Domestic Violence in North Carolina

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In North Carolina, there are a number of domestic disputes that unfortunately leave women, men and children battered. In situations when interactions between intimate parties go awry, those being abused have a right to legal recourse.

However, there has been an increasing number of reported claims of domestic violence that have been proven to be fabricated or exaggerated out of spite or for the purpose of getting revenge against a partner. With the help of skilled legal representation, the criminal justice system will be able to successfully operate the way it was intended to: convicting the guilty while simultaneously protecting the innocent who have fallen victim to false accusations.

North Carolina Domestic Violence Laws

There are both civil and criminal domestic violence laws in North Carolina that address the various forms of domestic violence. Protection orders can be granted through the civil court system, while criminal laws dictate the types of penalties a person convicted of a domestic violence related crime will face.

North Carolina does not have laws specific to criminal domestic violence; the majority of domestic violence cases are prosecuted through other crimes. Almost any crime could be an act of domestic violence if commissioned in the confines of the legal definition of domestic violence.

What is Domestic Violence?

According to North Carolina statutes, domestic violence occurs when a person commits the following acts against someone they have a personal relationship with:

  • Attempting to cause bodily injury, or intentionally causing bodily injury;
  • Putting the alleged victim in a position that causes them to fear imminent serious bodily injury or continued harassment, resulting in substantial emotional distress;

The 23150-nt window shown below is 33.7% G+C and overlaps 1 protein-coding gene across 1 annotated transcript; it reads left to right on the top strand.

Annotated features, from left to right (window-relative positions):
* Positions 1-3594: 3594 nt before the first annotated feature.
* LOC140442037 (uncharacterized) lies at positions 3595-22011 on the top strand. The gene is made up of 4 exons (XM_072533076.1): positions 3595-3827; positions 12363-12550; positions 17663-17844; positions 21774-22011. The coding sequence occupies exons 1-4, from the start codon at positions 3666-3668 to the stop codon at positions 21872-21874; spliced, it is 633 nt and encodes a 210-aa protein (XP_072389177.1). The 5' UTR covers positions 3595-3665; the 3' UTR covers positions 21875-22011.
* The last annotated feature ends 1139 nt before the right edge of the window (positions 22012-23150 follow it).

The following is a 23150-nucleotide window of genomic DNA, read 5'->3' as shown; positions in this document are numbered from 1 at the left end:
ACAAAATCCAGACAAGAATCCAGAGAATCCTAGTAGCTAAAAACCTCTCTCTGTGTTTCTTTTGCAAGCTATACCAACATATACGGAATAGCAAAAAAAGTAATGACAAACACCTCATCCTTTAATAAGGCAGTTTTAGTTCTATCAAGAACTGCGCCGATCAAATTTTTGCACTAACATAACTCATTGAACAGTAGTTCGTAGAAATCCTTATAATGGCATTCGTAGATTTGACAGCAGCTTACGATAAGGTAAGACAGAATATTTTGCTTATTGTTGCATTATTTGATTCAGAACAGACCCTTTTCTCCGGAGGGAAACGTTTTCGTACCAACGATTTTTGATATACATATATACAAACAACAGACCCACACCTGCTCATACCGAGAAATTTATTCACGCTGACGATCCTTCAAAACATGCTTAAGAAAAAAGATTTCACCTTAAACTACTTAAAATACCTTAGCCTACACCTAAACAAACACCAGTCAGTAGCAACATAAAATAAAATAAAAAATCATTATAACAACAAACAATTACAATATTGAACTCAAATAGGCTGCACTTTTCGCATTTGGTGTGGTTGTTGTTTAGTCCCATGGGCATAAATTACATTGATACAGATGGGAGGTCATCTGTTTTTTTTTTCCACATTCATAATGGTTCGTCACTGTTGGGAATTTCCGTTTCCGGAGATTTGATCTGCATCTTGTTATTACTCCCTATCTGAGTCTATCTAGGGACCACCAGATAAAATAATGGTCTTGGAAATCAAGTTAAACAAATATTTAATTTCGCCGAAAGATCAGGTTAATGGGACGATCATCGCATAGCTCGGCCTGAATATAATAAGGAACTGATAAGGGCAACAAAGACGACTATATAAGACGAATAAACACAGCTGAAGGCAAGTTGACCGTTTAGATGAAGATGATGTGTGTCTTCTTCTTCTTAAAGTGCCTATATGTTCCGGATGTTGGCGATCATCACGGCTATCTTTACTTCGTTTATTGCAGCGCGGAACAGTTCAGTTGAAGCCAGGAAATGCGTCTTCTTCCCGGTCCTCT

• Committing sexual offenses; or
  • Engaging in conduct that torments and terrorizes a person.

Statutory law explicitly defines what a “personal relationship” between an alleged perpetrator and alleged victim is. A domestic violence conviction may ensue if a prosecutor can prove that at least one of the above acts was inflicted against one of the following parties:

  • A current or former spouse;
  • Someone of the opposite sex who an alleged perpetrator is cohabitating with;
  • Someone with whom you have a child with;
  • Someone related as parent and child (including persons acting as a parent to a minor child) or as grandparents and grandchildren;
  • Current or former member of the household; or
  • People of the opposite sex who are dating or were previously dating.

Penalties for Domestic Violence in North Carolina

As mentioned above, there are no specific criminal statutes that reference domestic violence. However, if a crime has been committed in the context of domestic violence, a judge has the option to attach specific terms to a sentence.

For example, if an assault was carried out against a spouse, a judge has the discretion to impose a penalty that may not be commonly carried out to those convicted of assault. Requiring a defendant to attend psychiatric treatment, go to counseling, go to a rehabilitation clinic for drugs and alcohol etc. are examples of special conditions that are enforced as a result of a crime involving domestic violence.

Experienced North Carolina Domestic Violence Attorneys

Being accused of domestic violence is burdensome. Many people who face these allegations are oftentimes treated as if they are guilty before a trial ensues. In these circumstances, it is essential to consult with a skilled attorney that will work diligently to successfully uphold your rights. Contact Caulder & Valentine today for a consultation.

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